The San Marcos CISD board of trustees on Monday night unanimously approved a partnership with Texas State University that will provide social work services to district students.

“We’re excited that these interns will be able to serve at all of our campuses and serve our students throughout the district,” said Willie Watson, SMCISD assistant superintendent of human resources.

The district currently has one social worker on staff. Watson said the social work intern program will provide additional support to SMCISD students. Two social work interns will be assigned to each district campus.

The program will be part of social work students’ practicums, or required professional experience. Students working to receive a bachelor’s in social work are required to complete 500 field practicum hours. In the graduate program, students are required to complete 540 field practicum hours.

Angela Ausbrooks, associate professor and director of the master’s of social work program at the university, said interns will likely be in SMCISD schools Monday-Friday for the majority of the class day.

University students will be able to earn up to $2,500 per semester through the program. The anticipated annual cost of the program, which will begin in the 2017-18 school year, will be up to $120,000.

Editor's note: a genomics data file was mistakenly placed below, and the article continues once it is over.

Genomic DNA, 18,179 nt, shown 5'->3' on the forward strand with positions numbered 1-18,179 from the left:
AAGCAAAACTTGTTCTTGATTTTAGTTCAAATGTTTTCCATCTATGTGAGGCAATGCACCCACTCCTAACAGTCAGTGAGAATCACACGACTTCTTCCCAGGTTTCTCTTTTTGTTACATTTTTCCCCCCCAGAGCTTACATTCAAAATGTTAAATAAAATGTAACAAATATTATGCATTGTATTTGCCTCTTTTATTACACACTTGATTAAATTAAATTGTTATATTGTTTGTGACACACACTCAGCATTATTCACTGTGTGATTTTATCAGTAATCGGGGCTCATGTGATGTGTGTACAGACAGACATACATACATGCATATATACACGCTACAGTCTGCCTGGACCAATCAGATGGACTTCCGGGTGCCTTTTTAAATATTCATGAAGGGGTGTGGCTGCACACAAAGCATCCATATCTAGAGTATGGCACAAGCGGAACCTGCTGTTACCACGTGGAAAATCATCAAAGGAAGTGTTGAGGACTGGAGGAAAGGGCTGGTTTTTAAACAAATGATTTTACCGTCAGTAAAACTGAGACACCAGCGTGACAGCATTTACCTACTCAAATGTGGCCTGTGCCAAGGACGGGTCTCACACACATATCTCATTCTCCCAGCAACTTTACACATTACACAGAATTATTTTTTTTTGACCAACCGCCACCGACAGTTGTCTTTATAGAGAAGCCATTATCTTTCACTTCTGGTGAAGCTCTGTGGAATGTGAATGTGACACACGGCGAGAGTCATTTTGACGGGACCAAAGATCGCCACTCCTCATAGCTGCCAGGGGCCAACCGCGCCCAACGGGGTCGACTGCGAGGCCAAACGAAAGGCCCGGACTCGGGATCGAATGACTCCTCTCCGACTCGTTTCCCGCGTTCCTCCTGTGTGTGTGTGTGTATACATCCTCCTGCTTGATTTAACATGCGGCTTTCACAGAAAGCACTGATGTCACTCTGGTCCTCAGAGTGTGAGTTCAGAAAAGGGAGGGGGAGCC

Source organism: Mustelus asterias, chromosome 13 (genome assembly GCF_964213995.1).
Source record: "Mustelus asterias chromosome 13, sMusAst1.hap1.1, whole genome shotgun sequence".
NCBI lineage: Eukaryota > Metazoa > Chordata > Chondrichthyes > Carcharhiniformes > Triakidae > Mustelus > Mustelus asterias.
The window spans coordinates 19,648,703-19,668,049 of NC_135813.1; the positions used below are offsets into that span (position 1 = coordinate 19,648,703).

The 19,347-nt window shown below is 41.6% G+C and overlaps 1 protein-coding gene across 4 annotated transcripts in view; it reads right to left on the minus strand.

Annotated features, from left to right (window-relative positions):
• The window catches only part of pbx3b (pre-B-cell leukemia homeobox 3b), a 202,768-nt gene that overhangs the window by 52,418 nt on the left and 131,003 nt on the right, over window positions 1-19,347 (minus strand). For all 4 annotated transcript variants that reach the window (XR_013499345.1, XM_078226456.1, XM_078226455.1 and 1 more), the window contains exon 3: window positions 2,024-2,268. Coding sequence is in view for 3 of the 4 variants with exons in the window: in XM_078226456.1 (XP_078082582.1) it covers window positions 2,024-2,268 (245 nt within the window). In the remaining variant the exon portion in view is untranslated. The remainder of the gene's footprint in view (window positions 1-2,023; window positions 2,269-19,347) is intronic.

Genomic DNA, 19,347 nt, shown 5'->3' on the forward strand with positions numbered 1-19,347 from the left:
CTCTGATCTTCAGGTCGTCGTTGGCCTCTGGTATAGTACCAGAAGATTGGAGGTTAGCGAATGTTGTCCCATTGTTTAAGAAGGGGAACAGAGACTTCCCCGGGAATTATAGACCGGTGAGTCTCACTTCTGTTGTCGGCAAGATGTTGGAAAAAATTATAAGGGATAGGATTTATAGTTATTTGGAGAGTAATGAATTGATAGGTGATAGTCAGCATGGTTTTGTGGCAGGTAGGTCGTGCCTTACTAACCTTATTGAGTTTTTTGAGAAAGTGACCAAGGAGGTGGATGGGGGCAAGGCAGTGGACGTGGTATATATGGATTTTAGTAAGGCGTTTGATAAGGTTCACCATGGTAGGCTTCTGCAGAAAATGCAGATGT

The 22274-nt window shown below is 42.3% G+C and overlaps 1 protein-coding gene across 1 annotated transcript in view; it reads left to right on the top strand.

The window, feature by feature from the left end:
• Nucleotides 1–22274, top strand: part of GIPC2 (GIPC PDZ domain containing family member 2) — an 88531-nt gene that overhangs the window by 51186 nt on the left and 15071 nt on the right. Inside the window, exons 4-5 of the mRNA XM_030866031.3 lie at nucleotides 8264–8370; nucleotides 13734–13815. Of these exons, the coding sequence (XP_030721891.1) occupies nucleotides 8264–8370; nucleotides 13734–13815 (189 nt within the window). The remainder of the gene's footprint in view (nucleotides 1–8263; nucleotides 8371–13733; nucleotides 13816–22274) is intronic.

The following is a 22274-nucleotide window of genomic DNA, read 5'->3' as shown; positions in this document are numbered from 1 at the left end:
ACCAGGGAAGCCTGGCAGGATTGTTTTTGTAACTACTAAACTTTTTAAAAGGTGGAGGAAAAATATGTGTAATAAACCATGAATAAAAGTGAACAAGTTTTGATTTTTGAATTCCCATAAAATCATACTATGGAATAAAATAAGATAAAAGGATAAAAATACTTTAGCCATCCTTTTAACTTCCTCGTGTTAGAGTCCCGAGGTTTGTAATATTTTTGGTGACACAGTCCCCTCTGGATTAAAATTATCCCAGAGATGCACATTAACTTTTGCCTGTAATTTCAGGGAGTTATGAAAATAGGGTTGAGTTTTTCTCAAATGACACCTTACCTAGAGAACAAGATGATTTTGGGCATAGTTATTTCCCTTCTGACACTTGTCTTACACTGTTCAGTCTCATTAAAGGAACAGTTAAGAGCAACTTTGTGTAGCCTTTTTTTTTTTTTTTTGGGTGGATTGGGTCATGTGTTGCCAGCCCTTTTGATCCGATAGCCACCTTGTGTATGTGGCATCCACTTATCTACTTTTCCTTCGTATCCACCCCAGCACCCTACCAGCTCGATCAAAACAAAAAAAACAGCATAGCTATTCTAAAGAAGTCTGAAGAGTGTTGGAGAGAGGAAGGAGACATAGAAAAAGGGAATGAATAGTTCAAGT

“With this intern program [interns] will work collaboratively with the counselors, with our parent liaisons focusing on chronic absenteeism, focusing on other resources and supports, offering those academic supports and groups,” said Monica Ruiz-Mills, assistant superintendent of teaching, learning and assessment.

Trustees voiced support for the program and floated the possibility of hiring more full-time social workers in the future.

Trustee John McGlothlin said he supported the program, but he said he wanted to ensure it provided consistency to SMCISD students.

“We see with that subset [of children needing a social worker] that people come in and out of their lives very inconsistently,” McGlothlin said. “It might be a parent or an aunt or an uncle or a step-parent. That’s part of what creates their issues of trust—the lack of consistency. I don’t want to think that by getting 24 interns it relieves our need for a more permanent, sustainable solution.”



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